15 July, 2006

Today is my last day in Brazil. I have a lot of re-packing to do, but beyond that, not much. This trip is the last international trip for my MBA, so I am somewhat nostalgic. I was looking back at some of the other trips, to put this one in perspective.

The GEMBA program is quite amazing, really. We have some of the best teachers available, we are a well matched group of students, and we get a broad exposure to global business. It is hard to picture a program more appropriate to the modern global business leader.

We visited six cities, in three residencies. We went to Brussels and Budapest, to examine two different economies in Europe. That was an interesting trip. We went to Beijing and Bangkok, seeing a tightly state-managed economy in China, and a laissez-faire capitalism in Thailand. We went to Buenos Aires and Rio de Janeiro for an exposure to Latin American business and business practices.

Now, it is over but for the studying and graduation in December.

The ending to this trip is also somewhat unusual. Looking back, I've spent many "last day" of my trip with friends. In Thailand, I met up with the woman who flew with me, Naomi, and we had a good time together. I thought we'd be friends, but I guess I was wrong about that. Coming back from Europe, I had dinner with my friend Richard and his family, and he took me to Gatwick airport in the morning. Earlier trips also involved seeing friends at the end, usually in London.

Today, I am alone.

After re-packing, I took a long walk. I left the hotel and walked all the way down to Leme, onto the rocks at the east end of the Copacabana beach. I then walked back to the hotel, where I dropped off my camera. I then walked all the way to Arpoador, at the other end of the Copacabana. These ends are about 3 or 4 kilometers apart. The beach here is different from Ipanema. At the ends, it is fairly narrow, so the sunbathers are also close to the walkway, but in the middle of the beach, the ocean is about 100 meters away. The area from the path to the ocean is covered with the white sands found here. The sands are covered with volleyball nets and football pitches, this is where the Brazilian beach games take place.


The Copacabana Beach

The Copacabana Beach

A Crow

The Copacabana Beach

The Copacabana Beach

The Copacabana Beach

Cactus

Moss

The Copacabana Beach

The Progress of a Wave

The Progress of a Wave

The Progress of a Wave

The Progress of a Wave
Click on any image to see a larger picture

I stopped for a bite to eat of some sort of dumpling. It didn't kill me, and it tasted OK, so I guess it was OK. I will admit I have a longing for the good, spicy foods I cook.

I arranged a late checkout at 4PM, so I returned to the hotel to check out. I then returned to the beach to watch the end of the afternoon, until about 5PM. For dinner, I opted to return to Porção for a final churrascaria. My ride to the airport is at 8PM. After checking out, I waited at the beach and watched the people pass. I met the brother of the Brazilian ambassador to the US (or so he claimed) at one of these bars.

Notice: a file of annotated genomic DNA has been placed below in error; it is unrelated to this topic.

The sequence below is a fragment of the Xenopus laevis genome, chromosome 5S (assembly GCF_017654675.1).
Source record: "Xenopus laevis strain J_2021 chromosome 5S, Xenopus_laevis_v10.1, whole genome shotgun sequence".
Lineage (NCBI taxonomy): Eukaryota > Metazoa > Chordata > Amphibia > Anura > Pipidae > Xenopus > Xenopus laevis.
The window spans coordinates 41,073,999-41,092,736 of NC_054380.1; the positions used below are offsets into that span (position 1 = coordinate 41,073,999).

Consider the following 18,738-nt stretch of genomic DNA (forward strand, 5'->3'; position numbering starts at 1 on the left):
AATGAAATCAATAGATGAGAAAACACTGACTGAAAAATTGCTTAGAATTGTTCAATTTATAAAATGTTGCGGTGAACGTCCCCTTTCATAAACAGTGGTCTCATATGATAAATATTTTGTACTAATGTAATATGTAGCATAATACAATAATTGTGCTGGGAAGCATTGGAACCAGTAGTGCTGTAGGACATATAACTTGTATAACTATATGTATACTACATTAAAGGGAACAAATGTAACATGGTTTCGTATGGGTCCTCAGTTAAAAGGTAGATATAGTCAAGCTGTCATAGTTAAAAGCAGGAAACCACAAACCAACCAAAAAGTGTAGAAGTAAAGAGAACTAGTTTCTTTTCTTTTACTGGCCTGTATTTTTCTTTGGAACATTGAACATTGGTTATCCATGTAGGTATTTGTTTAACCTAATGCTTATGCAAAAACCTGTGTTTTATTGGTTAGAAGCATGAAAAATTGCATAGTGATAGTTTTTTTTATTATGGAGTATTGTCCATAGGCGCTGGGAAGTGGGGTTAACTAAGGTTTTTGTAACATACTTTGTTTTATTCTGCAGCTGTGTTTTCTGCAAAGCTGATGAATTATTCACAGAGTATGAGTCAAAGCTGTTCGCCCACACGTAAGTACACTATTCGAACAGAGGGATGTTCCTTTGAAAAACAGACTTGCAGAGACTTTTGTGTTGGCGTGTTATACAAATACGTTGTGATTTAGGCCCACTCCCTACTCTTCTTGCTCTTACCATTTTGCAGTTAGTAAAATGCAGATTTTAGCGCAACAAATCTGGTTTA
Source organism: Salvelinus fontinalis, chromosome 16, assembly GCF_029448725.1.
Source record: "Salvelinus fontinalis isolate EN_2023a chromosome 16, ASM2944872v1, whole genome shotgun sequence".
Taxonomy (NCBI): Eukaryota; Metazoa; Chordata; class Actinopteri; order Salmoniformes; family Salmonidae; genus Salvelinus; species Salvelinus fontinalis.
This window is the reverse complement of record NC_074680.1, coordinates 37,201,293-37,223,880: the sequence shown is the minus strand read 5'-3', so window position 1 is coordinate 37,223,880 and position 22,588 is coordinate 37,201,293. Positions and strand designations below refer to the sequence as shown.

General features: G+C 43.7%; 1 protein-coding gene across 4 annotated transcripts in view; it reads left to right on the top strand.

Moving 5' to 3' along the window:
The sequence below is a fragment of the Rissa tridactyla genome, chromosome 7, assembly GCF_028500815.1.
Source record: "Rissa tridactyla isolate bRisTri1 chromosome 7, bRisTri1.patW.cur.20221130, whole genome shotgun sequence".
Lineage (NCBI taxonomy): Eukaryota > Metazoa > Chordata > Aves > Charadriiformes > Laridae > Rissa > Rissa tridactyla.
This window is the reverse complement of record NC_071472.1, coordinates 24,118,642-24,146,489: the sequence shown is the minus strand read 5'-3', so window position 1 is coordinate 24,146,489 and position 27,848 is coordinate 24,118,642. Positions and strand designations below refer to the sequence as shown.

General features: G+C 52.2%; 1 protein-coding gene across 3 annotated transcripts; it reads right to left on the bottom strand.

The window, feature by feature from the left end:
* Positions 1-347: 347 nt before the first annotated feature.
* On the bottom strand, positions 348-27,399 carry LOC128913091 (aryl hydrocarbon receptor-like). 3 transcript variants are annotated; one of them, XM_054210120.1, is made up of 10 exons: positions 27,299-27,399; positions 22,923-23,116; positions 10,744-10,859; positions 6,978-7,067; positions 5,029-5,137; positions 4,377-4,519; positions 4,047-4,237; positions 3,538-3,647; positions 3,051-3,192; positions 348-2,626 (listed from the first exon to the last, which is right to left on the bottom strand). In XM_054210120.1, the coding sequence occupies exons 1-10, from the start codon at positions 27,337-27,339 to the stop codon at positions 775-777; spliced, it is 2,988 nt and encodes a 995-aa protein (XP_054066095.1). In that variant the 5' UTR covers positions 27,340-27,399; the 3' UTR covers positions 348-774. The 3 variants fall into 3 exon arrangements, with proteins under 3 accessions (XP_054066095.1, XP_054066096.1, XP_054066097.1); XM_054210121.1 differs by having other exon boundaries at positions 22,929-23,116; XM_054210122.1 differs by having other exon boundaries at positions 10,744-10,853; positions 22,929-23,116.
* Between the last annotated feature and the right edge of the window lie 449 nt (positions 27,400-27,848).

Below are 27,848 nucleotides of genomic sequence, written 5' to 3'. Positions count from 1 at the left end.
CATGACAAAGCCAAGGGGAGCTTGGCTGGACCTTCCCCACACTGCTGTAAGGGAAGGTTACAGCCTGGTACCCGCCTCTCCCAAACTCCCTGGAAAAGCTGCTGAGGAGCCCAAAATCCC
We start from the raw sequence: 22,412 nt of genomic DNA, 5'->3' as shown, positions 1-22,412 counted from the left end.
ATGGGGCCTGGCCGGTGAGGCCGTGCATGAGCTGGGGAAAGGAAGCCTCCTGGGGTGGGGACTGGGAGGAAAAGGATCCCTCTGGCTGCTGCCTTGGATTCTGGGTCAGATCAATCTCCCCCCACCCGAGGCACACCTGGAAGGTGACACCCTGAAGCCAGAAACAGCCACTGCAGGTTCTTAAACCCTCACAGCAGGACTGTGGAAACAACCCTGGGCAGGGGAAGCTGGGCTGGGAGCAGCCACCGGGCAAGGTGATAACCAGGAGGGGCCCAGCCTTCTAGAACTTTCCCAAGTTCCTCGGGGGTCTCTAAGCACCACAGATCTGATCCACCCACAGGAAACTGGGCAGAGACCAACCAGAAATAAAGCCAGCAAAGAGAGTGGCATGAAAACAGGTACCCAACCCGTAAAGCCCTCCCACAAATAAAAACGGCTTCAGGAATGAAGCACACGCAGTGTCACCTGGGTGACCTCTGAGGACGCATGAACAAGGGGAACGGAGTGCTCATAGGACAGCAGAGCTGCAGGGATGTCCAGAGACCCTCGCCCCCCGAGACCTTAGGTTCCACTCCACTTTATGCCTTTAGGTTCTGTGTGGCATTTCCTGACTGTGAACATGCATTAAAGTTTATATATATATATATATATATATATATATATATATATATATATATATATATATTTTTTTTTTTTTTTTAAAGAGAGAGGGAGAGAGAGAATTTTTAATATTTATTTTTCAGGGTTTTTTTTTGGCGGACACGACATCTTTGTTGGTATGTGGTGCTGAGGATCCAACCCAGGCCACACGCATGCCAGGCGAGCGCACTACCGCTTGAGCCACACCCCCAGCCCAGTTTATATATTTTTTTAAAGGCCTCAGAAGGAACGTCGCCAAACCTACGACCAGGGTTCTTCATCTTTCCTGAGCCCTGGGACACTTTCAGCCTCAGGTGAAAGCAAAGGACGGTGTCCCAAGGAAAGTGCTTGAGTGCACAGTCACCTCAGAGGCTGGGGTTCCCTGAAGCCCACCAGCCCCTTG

Porção was excellent, and confirms that I've been subsidizing the alcohol of my classmates. Oh well.

When I returned to the hotel, the ride was delayed, so I went on the roof and looked at the stars. The Southern Cross was there, as were alpha and beta Centauri. The light from alpha Centauri left for earth in late March or early April, 2002. Also up was Spica, 1600 light years away. The light from there predates the Crusades.

The ride to the airport was quick, and I checked in without any hassles. At the Air France lounge, the wireless does not work. Oh well. I guess I'll check my email when I get home.

It appears some religious children's group was on the flight. A whole bunch of teenagers were wearing blue tee shirts with bible scripture.

16 July, 2006

Despite the uncomfortable seat, I slept for about 6 hours on the flight. I figure that's OK for a nine hour flight. I arrived in Atlanta in decent shape. It took a while to get off the plane, due to a rookie gate agent who could not make up his or her mind as to which door to use. Then, since we were at the most remote gate, it was a long walk to passport control. Once the walk was finished, things went quickly. My bags were already on the belt when I cleared immigration, and I quickly rolled them over to re-check them.

I don't understand why the United States can't check luggage through to destination cities. Cambodia can do that. I guess Cambodia is more technologically advanced, at least where it comes to air travel.

I had a three hour layover in Atlanta for the flight to San Francisco. It took an hour to get from landing to the new gate, and I called my parents. I discovered another children's religious group is going to California. At least 50 children are waiting to board the flight. I am glad I am in business class.

I noted that the bar in the airport had a preacher on the television. Welcome to the Bible belt, please flee quickly.

I also found out that war is brewing in the Middle East. Damn.

The flight home was quick. We arrived 30 minutes early, so I had to pick up a luggage cart. I've flown to over 30 countries in my life, in most of them, luggage carts are provided for free, as a customer service.

In the United States, they are a revenue center.

Who said customer service was alive in America?

Anyway, I'm home. I forgot to tell the cat sitter to ignore any window washing requests, she took out the screens and closed the windows for the window washers, and Gremalkin is dehydrated. It was just over 95 in my living room with the windows closed and the sun beating on them... Obviously, the condo managers don't have pets, or they would schedule these events at a more pet-friendly time. Anyone who closes up an animal in the summer is insane.

Back to the grind tomorrow.